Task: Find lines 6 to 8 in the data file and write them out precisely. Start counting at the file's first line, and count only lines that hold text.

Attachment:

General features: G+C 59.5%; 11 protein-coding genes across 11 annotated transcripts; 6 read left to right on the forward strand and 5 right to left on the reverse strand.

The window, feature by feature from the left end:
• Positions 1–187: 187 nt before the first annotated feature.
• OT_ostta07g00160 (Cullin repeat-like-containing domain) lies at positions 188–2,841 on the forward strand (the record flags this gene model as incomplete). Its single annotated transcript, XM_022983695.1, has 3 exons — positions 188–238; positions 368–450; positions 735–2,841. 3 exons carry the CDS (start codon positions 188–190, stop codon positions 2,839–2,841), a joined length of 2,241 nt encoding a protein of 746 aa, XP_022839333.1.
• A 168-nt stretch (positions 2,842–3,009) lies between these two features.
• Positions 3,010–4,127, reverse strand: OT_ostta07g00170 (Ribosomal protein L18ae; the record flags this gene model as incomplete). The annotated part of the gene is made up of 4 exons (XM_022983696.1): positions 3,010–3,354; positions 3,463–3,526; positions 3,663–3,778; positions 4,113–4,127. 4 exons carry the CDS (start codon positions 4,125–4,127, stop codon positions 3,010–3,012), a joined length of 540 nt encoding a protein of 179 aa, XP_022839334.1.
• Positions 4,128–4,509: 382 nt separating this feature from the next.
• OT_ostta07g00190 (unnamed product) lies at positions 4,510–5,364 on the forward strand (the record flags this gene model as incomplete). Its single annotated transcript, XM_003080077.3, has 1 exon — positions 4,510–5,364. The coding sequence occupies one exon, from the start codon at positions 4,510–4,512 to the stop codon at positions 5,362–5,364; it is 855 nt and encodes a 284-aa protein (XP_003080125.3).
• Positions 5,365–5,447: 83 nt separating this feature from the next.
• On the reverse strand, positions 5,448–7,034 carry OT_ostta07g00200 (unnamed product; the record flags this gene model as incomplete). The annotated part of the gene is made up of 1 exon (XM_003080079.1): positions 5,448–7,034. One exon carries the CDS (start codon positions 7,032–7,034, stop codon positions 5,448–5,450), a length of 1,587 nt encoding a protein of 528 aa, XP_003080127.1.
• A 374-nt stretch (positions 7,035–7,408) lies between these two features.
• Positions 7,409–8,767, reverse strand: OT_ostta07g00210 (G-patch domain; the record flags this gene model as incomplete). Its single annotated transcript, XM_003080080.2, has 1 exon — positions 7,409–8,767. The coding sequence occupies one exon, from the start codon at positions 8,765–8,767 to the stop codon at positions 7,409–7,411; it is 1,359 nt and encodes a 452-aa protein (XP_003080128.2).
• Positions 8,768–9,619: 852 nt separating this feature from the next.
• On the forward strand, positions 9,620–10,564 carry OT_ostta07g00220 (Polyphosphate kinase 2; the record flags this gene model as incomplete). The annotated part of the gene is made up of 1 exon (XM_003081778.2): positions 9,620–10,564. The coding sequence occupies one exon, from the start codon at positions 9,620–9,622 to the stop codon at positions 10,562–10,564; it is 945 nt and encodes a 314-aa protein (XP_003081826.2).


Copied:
• Positions 3,010–4,127, reverse strand: OT_ostta07g00170 (Ribosomal protein L18ae; the record flags this gene model as incomplete). The annotated part of the gene is made up of 4 exons (XM_022983696.1): positions 3,010–3,354; positions 3,463–3,526; positions 3,663–3,778; positions 4,113–4,127. 4 exons carry the CDS (start codon positions 4,125–4,127, stop codon positions 3,010–3,012), a joined length of 540 nt encoding a protein of 179 aa, XP_022839334.1.
• Positions 4,128–4,509: 382 nt separating this feature from the next.
• OT_ostta07g00190 (unnamed product) lies at positions 4,510–5,364 on the forward strand (the record flags this gene model as incomplete). Its single annotated transcript, XM_003080077.3, has 1 exon — positions 4,510–5,364. The coding sequence occupies one exon, from the start codon at positions 4,510–4,512 to the stop codon at positions 5,362–5,364; it is 855 nt and encodes a 284-aa protein (XP_003080125.3).